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AG Nessel Joins Coalition Supporting Fair Wages for Federal Contract Workers
January 30, 2024
LANSING – Michigan Attorney General Dana Nessel has joined a coalition of 22 attorneys general in filing an amicus brief supporting the federal government’s actions to increase the minimum wage to $15 per hour for certain federal contractors. The policy was first enacted by presidential executive order in April 2021, and then implemented by the U.S. Department of Labor in November 2021 in the final rule, “Increasing the Minimum Wage for Federal Contract Workers.”
Nessel and the coalition submitted the amicus brief in Texas v. Biden, a case involving a challenge to the executive order and final rule raising the minimum wage for federal contractors. Nessel and the states argue that both the president and the Department of Labor acted within their authority when implementing the policies to ensure federal contract workers are paid fair living wages. In addition, Nessel and the attorneys general argue that the minimum wage increase is supported by empirical evidence showing improved quality of life for low- and moderate-income workers, and the practice is consistent with historical minimum wage increases for contractors.
“This minimum wage increase would apply to 70,000 federal workers and 300,000 employees of federal contractors, including many Michigan residents,” Nessel said. “There is no basis to conclude that the president acted outside of his statutory authority or against past practice. Workers deserve a fair wage for their labor, and this rule supports working Americans and their families all across this country. I wholeheartedly stand with my colleagues in asking the Court of Appeals to reverse the lower court’s decision.”
In their brief, Nessel and the coalition point to the ways an increased minimum wage benefits employers, employees, and consumers, citing studies and reports demonstrating that an increased minimum wage leads to improved morale and productivity, reduced turnover, and absenteeism, as well as improved income equality and decreased poverty for federal contractual workers. Those benefits lead to improved service and enhanced consumer experiences.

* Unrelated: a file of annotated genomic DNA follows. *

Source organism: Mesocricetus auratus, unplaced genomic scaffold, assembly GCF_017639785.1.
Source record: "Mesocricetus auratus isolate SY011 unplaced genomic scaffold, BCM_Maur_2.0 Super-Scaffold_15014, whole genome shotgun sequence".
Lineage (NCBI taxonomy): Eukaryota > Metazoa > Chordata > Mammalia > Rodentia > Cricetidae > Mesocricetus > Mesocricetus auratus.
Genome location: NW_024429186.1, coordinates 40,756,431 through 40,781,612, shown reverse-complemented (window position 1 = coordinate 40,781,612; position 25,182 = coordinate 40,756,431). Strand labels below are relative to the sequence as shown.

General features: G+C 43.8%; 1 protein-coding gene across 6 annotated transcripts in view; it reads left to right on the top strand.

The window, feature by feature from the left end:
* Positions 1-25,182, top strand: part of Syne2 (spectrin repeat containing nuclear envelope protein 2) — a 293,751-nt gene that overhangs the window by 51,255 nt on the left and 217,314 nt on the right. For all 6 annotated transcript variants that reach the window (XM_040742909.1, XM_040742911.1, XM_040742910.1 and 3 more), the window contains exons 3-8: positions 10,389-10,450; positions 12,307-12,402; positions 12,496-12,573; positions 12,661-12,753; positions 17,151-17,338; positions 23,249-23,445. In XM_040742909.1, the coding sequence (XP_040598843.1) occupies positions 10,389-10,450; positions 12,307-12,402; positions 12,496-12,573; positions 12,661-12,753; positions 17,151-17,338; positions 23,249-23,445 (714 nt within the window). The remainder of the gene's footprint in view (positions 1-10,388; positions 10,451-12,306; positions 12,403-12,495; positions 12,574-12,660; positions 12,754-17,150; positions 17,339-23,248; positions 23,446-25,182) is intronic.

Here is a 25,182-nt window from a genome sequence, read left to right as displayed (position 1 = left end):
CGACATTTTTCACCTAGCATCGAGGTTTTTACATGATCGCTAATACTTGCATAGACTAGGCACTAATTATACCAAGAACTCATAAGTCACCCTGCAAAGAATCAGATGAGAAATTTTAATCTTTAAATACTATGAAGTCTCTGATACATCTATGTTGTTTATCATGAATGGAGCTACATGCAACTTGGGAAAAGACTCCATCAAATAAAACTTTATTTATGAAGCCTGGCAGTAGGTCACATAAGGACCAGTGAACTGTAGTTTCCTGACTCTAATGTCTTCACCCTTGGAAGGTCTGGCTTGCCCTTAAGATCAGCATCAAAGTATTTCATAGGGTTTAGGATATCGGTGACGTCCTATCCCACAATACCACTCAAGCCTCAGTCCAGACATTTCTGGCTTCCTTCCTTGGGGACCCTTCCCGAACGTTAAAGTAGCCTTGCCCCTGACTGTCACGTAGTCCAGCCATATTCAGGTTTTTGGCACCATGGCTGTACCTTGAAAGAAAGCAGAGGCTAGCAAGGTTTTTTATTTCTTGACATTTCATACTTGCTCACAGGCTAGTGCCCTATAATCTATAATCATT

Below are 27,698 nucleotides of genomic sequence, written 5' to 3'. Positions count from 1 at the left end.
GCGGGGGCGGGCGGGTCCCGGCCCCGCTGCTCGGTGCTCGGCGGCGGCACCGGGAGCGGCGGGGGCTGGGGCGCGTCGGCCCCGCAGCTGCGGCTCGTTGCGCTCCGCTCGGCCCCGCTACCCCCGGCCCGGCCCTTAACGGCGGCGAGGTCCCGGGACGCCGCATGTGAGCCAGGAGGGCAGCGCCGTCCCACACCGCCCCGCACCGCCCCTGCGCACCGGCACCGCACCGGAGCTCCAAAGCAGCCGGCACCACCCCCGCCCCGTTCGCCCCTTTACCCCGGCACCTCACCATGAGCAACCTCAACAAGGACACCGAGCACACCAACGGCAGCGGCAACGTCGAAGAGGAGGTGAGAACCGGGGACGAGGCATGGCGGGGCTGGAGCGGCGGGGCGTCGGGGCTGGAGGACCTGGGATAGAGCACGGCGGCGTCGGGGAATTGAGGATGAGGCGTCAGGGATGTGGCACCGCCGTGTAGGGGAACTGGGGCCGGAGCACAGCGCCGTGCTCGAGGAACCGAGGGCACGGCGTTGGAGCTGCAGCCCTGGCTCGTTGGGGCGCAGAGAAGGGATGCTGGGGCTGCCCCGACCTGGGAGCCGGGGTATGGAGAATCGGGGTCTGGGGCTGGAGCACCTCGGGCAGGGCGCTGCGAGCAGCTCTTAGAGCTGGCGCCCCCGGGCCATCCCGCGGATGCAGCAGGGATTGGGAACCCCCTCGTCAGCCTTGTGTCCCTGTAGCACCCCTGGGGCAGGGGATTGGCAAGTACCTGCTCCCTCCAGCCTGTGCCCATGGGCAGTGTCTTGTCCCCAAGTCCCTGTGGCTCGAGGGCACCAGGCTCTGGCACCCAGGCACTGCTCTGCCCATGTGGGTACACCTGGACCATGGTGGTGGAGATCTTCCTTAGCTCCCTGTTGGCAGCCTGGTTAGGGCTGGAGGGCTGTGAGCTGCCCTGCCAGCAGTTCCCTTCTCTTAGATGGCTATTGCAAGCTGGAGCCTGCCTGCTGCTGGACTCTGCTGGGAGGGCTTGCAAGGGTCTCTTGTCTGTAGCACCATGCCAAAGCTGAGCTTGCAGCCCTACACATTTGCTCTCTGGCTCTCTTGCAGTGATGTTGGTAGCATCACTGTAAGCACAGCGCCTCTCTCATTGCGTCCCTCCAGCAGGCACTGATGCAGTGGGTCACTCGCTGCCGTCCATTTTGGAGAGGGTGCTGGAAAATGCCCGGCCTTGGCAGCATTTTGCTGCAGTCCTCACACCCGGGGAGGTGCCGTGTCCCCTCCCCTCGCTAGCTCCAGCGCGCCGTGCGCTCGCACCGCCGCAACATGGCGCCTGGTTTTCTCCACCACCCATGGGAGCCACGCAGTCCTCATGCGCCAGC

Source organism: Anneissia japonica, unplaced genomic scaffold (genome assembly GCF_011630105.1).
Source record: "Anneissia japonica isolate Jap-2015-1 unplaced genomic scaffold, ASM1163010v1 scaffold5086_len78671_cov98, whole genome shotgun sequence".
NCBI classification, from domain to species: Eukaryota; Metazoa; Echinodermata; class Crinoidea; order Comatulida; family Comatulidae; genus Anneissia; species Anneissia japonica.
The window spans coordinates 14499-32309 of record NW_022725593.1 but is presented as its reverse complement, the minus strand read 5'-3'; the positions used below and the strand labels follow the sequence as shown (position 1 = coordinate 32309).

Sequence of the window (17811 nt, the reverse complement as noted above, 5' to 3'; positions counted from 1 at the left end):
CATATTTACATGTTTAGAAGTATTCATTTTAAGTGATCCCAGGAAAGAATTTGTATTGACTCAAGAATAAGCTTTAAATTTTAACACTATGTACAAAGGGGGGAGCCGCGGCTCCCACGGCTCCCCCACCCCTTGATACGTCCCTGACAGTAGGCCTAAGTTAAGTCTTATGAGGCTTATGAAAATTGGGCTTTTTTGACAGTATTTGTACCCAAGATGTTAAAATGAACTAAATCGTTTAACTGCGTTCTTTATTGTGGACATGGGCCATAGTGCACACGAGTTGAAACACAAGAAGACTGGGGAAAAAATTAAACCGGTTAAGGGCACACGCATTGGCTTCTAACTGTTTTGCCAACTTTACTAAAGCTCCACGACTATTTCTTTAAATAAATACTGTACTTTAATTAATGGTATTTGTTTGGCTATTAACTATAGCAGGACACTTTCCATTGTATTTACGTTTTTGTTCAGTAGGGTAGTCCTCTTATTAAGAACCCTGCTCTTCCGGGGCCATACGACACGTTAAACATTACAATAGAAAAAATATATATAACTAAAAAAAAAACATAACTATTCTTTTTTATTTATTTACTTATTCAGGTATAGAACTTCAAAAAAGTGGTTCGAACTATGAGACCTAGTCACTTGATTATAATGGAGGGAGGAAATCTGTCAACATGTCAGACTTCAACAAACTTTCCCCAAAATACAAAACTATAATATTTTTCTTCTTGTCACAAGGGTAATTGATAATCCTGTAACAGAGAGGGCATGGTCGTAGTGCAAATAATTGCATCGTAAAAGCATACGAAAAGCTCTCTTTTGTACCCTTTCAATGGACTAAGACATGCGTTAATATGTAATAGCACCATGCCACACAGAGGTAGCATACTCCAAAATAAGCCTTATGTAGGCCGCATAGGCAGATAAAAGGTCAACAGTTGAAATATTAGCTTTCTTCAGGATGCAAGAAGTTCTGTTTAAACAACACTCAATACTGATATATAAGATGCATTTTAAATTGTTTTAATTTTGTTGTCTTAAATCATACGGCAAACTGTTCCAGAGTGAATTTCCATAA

The amicus brief is the latest action Nessel has joined with other state attorneys general to protect the rights of workers. In 2022, AG Nessel partnered with 16 state attorneys general in an amicus brief arguing to the U.S. Supreme Court that removing any aspect of workers’ ability to fight against unfair labor practices could do irreparable harm to unions and severely weaken employees' bargaining power. As a strike loomed for UPS Teamsters in July 2023, AG Nessel expressed her solidarity with UPS workers as they collectively bargained for fair wages, safe working conditions, affordable health care, and dignified retirement. AG Nessel previously supported federal workers by joining an amicus brief in August 2023 supporting the federal government’s actions to increase the minimum wage to $15 per hour, and in October 2023, AG Nessel joined 19 other state attorneys general in speaking out against “no-poaching" agreements. The coalition urged the U.S. District Court of New Jersey to find that “no-poaching” agreements like those used by tax preparation chain Jackson Hewitt are harmful, anticompetitive restraints that harm workers and should be unlawful.
Joining AG Nessel in filing the brief are attorneys general from California, Colorado, Connecticut, Delaware, the District of Columbia, Hawaii, Illinois, Maine, Maryland, Massachusetts, Minnesota, Nevada, New Jersey, New Mexico, New York, North Carolina, Oregon, Rhode Island, Vermont, Washington, and Wisconsin.